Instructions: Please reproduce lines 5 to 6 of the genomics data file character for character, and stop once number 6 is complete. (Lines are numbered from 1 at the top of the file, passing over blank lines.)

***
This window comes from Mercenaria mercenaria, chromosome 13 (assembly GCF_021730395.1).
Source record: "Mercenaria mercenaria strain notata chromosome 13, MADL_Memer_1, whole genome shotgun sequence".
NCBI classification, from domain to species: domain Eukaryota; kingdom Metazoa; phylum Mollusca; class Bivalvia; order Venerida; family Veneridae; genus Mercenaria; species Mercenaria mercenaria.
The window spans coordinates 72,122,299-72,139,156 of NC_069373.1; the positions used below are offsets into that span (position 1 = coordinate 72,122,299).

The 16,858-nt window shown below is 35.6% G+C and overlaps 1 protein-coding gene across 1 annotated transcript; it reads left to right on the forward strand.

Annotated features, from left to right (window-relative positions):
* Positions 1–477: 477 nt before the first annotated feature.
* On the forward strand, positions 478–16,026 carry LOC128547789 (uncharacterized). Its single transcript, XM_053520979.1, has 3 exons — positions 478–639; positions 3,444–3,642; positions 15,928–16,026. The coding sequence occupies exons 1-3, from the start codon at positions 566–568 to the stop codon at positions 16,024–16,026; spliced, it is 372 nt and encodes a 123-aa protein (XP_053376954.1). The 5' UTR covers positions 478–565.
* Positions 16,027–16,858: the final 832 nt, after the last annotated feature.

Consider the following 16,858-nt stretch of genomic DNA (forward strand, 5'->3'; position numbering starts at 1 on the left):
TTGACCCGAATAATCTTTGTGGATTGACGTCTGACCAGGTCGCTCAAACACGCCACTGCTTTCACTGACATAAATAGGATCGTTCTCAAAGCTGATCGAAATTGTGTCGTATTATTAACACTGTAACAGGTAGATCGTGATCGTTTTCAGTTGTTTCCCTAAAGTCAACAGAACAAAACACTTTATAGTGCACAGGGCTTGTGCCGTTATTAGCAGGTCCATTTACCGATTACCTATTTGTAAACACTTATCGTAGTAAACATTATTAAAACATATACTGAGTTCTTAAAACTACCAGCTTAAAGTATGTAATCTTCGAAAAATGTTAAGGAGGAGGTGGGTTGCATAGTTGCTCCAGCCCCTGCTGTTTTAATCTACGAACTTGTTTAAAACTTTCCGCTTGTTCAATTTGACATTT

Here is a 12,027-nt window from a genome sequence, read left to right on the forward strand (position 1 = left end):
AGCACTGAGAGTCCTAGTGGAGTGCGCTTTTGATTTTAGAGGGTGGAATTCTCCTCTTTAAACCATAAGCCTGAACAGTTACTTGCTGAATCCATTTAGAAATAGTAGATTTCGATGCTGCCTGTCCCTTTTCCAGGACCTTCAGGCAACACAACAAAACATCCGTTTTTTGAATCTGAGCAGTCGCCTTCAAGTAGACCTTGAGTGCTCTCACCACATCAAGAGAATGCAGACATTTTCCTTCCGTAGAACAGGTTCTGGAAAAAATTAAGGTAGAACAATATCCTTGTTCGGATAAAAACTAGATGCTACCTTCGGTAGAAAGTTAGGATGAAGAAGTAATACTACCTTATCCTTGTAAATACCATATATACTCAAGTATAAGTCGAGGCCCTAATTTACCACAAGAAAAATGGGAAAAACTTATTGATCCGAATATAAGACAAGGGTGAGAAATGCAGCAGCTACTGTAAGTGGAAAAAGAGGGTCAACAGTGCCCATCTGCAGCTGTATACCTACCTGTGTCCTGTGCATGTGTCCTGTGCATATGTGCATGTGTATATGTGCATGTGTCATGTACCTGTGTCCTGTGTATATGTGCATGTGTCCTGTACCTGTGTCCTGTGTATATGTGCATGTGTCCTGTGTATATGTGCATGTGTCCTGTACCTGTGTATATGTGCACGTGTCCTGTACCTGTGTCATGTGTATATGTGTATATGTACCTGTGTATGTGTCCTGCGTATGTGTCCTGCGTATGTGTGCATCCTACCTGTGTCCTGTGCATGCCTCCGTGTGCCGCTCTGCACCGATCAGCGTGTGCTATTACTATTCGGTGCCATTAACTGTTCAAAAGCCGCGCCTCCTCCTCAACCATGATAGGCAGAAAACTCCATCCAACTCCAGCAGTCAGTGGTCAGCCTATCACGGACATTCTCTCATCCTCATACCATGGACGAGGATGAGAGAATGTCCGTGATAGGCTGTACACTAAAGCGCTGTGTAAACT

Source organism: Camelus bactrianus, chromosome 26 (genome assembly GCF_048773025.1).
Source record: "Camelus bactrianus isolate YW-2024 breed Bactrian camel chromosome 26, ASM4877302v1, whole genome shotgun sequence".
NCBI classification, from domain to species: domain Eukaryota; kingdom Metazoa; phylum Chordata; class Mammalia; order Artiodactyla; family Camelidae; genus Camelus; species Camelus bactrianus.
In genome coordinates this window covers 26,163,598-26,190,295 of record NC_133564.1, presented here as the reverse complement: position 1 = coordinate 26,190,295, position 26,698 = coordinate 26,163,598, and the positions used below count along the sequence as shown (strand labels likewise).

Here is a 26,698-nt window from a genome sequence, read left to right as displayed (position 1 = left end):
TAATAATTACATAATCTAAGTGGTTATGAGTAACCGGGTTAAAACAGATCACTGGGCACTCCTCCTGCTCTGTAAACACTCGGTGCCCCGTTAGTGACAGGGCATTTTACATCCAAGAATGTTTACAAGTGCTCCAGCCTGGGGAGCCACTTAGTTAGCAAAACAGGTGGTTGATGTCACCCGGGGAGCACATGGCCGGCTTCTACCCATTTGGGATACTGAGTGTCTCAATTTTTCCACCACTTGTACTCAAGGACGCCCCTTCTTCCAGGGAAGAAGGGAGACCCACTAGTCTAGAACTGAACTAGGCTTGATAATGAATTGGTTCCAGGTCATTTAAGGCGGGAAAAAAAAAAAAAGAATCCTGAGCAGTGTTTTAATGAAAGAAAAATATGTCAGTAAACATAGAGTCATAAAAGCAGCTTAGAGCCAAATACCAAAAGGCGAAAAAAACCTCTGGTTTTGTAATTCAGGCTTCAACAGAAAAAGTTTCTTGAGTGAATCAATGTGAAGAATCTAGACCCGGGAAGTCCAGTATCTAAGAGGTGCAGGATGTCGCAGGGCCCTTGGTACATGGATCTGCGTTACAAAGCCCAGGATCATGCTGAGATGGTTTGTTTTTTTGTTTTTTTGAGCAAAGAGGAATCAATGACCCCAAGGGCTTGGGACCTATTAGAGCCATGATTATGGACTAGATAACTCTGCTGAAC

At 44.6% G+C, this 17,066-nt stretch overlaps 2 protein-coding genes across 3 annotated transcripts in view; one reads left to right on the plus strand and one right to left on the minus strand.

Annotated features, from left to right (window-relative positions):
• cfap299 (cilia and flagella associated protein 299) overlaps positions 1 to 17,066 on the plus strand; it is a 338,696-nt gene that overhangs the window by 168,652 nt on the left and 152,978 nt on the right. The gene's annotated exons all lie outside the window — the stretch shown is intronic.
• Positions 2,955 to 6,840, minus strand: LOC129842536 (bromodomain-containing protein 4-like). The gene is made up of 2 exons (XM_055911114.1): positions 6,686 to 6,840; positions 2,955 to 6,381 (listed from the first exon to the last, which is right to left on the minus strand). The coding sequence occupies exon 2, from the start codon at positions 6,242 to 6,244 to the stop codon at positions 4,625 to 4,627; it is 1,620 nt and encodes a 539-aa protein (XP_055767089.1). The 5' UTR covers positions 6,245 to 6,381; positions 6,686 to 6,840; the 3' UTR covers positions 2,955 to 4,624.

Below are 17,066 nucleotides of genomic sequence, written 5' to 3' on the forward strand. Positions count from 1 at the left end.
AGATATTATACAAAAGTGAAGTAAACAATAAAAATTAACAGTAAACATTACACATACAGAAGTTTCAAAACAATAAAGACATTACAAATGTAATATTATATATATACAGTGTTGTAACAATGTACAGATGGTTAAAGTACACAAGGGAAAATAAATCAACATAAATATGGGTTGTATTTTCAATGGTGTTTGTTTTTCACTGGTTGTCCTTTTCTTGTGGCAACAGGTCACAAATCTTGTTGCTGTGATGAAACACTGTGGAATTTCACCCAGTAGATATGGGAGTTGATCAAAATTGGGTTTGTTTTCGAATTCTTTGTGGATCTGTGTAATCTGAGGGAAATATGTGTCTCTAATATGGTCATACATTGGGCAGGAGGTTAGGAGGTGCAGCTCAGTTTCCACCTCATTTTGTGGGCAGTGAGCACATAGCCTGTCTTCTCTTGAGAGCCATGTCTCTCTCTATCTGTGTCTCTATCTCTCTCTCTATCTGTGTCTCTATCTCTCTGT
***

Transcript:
The 16,858-nt window shown below is 35.6% G+C and overlaps 1 protein-coding gene across 1 annotated transcript; it reads left to right on the forward strand.

Annotated features, from left to right (window-relative positions):